Still loses like a jock

All this self-reflection is cool and all. I remember being told that one must take the good with the bad. That phrase is much easier said than done. The hard part is the application of behavior after said reflection has happened. 

As long as I can remember, I have had (and continue to have) sore loser tendencies. Not the most attractive quality in any way, shape, or form. The monster still remains. One silver lining is I now am able to keep my mouth shut and remove myself from a situation when things get too hot for me to handle. This has taken many years to do and is not easy to this day. I’m at this point where I make an effort to catch the jock settings before I am exposed to it in hopes to be aware enough that when the hypercritical, egotistical side comes, I can check myself (inside and out) and do something about it. Right now all I can do is remove myself from the environment. No sense in finding another punching bag who has no idea what they’re in for.

Playing the vain-blame-game is an all time low move, no matter the circumstance. Stewing in this can lead to a lull in progress. I have stewed for years at a time, trust me, this sucks and there is no way to put a positive spin on the matter. Self improvement is not gradual steps in the right direction. It is a jagged path that may have a few quick steps forward, but can be just as easily be met with a step or two in the opposite direction. It is finding some type of comfort when dealing with this, despite the planning that was involved, the data that was recorded, the emotional investments made, that what separate the childish jocks from the more normal human beings with more control over their emotions. Some can flesh out the cause and effect in a polite and effective way. Others have to find a quiet space to be alone with their thoughts and vent in whichever way they feel is necessary (can you guess who has to do the latter of the two?)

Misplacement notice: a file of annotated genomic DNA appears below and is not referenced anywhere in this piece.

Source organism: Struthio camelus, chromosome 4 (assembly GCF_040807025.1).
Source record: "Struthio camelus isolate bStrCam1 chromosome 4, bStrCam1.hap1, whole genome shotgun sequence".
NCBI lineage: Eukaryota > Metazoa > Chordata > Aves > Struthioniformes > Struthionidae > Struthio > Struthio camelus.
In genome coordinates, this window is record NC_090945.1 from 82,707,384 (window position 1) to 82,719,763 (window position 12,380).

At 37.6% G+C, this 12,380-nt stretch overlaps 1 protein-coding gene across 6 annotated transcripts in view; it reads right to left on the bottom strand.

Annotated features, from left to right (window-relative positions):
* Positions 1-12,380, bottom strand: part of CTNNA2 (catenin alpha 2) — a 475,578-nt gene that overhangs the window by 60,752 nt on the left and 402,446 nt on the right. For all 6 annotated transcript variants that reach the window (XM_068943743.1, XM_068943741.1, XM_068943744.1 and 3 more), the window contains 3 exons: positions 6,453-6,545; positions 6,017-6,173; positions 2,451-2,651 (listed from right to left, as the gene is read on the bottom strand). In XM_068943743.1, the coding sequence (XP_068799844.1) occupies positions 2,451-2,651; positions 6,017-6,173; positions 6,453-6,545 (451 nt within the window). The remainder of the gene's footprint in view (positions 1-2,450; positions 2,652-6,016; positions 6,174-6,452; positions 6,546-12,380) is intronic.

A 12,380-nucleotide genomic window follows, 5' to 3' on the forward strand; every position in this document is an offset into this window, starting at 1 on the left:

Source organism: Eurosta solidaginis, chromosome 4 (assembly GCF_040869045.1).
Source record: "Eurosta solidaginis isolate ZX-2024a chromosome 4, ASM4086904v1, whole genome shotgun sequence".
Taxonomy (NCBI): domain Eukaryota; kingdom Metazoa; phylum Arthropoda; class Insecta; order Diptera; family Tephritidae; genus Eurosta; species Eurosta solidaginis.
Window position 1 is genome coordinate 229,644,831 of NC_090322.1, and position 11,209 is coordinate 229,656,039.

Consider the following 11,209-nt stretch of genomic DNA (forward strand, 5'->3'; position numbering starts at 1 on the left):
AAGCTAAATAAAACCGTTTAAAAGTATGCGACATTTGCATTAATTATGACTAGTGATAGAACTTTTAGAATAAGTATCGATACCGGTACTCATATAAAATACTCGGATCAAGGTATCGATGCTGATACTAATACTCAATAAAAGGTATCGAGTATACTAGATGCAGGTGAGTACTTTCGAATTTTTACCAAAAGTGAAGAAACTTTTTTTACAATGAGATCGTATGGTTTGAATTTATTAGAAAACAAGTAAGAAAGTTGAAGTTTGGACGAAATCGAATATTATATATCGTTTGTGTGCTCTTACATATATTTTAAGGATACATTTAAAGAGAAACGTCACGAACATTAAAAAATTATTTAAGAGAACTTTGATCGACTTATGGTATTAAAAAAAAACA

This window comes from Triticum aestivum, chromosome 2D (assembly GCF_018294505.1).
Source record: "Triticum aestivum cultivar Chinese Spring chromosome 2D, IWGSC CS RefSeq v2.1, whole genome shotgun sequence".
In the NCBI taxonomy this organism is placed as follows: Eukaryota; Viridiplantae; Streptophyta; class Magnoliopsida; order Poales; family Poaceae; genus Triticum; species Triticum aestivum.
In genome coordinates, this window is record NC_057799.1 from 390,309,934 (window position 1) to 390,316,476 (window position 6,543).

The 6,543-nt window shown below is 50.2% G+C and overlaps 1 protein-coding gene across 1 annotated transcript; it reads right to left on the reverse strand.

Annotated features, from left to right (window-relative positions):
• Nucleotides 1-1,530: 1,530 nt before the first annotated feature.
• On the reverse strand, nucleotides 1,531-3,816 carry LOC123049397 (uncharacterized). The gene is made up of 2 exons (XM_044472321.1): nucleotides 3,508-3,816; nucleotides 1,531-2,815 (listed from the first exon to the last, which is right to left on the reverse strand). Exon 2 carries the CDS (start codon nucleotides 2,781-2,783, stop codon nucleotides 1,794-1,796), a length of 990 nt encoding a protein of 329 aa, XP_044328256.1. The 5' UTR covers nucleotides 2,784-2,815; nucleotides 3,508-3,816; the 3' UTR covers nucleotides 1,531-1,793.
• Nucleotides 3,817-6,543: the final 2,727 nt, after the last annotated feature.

But hey, gotta take the bad with the good right? Me “taking” the bad manifests itself through isolation. That seems to work for me so I’m going to stick with that right now. I am completely comfortable with not saying anything when I do not have nice things to say. From there, things will build up depending on the situation, but usually pass with time. A conflict lies when your analytical train of thought is running on all cylinders to prevent this moment of embarrassment from happening again, while your physical and more emotional sides are moving at a glacial pace to reset for the next encounter. Cue anxiety, cue impatience, cue anger, then tie it all together at the end with self loathing. This has been my life for as long as I can remember and remains to be that way.

The good news is self-awareness is how I am able to begin to keep things in check. A balance of all these emotions is paramount when the going gets tough. I sincerely admire how women are able to be cheerleaders for one another and keep the environment (in this case, we are discussing competitive cycling) from reaching that toxic but fragile state. I am taking a lot of mental notes now that there has been an increase of female presence at bike races. I am cheering for you cheering on your peers and fellow cyclists. With that being said, fragile masculinity is a tricky thing to navigate. Here’s me continuing to take these small steps forward despite going through the same pitfalls I always seem to find myself (while keeping the trite, inspirational speech to a minimum.)

until next time….

Cyclisociopath